Awesome August bass action
There’s no question brook trout and salmon are favorite finned quarry for most Aroostook anglers, especially fly fishermen. Unfortunately the hot, muggy weather of August really curtails activity.
I’m not a real fan of deep dredging lakes with downriggers or lead core line, nor casting a sinking fly line and streamer or nymph on shallow ponds or stream deep holes. Instead I switch equipment and go after smallmouth bass, which get even more active in warm weather unlike our favored regional cold-water species.
Referred to as “bronzebacks” due to their sparkling gold/rust dorsal coloration, these fish aggressively attack surface plugs and then fight as if twice their actual size. Smallies explode on noisy, splashing top water baits, then become acrobatic and aerobatic trying and often succeeding to dislodge the hooks. It’s not at all uncommon to land a dozen or more bass, and hook and lose just as many during a three- or four-hour outing,
Most Crown of Maine fishermen already own the gear necessary for bass casting. It just needs to be repurposed and a few topwater plugs and perhaps some plastic soft baits purchased. A 6- to 7-foot spinning or spin-cast outfit of medium weight and light to medium action will work fine. Some folks prefer braided or fluorocarbon line but I like 6- to 8-pound monofilament on my spinning reels.
I do recommend a 12-inch piece of 12-pound test fluorocarbon as a shock leader between line and lure. Where there are bass you will also encounter large pickerel with very sharp teeth. I don’t mind losing a plastic worm, but most top-rate plugs cost around 10 bucks and I’m more than a bit peeved when a big bass or feisty pickerel cuts my line and steals my bait.
A few bass casters use a snap swivel so they can change plugs quickly and easily, but I tie a “trilene knot” directly to the hard bait eye. It gives a more natural motion with rod tip action in my opinion. A size 7, floating Rapala in a wide variety of colors is a popular spring trolling and summer casting lure for local fishermen. I used a bright orange one on my very first outing for bass and caught several. Over the years and many excursions on area lakes and rivers, I’ve found that noisy, splashing top water plugs produce better August action, although the shallow diving Rapalas still work in a pinch. Also, bright colors like green, yellow, blue and orange are great attractants; maybe they look and act like a struggling rodent; amphibian or insect, or perhaps they just irritate the bronzebacks into striking.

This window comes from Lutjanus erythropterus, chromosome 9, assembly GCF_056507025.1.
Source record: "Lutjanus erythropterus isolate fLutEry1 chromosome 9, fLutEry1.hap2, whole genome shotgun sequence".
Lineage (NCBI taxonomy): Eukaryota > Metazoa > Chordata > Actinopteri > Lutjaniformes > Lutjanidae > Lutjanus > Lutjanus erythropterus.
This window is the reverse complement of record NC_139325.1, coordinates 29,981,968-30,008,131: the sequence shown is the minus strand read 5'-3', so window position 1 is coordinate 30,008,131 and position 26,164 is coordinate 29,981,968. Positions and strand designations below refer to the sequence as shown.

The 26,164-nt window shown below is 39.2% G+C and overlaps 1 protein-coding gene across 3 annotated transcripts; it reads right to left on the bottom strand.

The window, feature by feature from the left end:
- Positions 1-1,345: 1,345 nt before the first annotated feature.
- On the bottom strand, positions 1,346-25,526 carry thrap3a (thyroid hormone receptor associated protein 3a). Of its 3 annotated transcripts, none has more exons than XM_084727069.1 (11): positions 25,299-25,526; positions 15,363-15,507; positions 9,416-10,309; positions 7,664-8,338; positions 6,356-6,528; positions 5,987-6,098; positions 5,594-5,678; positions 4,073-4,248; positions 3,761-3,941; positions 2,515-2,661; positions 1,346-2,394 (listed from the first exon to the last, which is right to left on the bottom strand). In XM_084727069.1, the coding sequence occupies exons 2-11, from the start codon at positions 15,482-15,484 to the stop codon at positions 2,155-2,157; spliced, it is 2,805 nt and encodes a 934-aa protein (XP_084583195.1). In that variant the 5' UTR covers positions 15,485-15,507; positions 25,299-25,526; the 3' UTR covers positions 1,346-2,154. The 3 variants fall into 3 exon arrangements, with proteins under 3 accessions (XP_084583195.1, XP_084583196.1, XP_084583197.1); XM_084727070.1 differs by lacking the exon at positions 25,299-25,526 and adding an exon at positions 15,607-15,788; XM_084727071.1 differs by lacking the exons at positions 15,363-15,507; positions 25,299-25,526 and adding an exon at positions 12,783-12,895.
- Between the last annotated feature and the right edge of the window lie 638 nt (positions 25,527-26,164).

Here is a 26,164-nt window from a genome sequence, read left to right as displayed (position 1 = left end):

Proven top water plugs for gurgle, splash and pop include the Heddon torpedo or spook, Rebel Pop-Rs, Arbogast Jitterbugs and Hula Poppers and Rapala skitter Pops. There are a vast array of colors and choice of a solid body or jointed for additional motion, and some models feature one or two miniature propellers to create greater water disturbance. Several companies offer surface baits in very realistic imitations of frogs, salamanders, crayfish, baby ducks and birds and large insects, all excellent food sources for big bass.
As a devoted fly fisherman, I highly recommend using a 5-weight rod and reel combo with a weight-forward floating line to cast plastic or feather and fur surface poppers for smallies this month. With only a single hook and attached weed guard it can be a bit tough hooking and landing smallmouth, but oh is the explosive strike and surface-dancing fight on a fly rod worth the effort. Even the ones that don’t hook up or have the hook pull out mid-fight offer some exciting action.
If you live in central Aroostook, it will require a bit of driving to reach some smallmouth-filled waterways, but most regional sportsmen are used to traveling for top-rate cast and blast outings. The St. John River is the best northern option, with lots of launch sites from Van Buren to Fort Kent to Madawaska and miles of shoreline casting for plentiful bronzebacks. Bass waters abound in the southern Aroostook area; Mattawamkeag and Pleasant Lakes, Crooked Brook flowage, Baskahegan and Wytopitlock Lakes and of course the Penobscot River in Medway.
Crowding and overfishing is never a problem at any of these locations, and it’s common to boat at least a dozen 1- to 2-pound smallies per outing. A couple of times per trip a big bass of three pounds or more will pounce on a topwater bait, and that’s a tug-of-war to remember.
Other species may have lockjaw due to low water and hot, sunny days, but the bass are ready and willing. Even youngsters and novice casters will catch fish.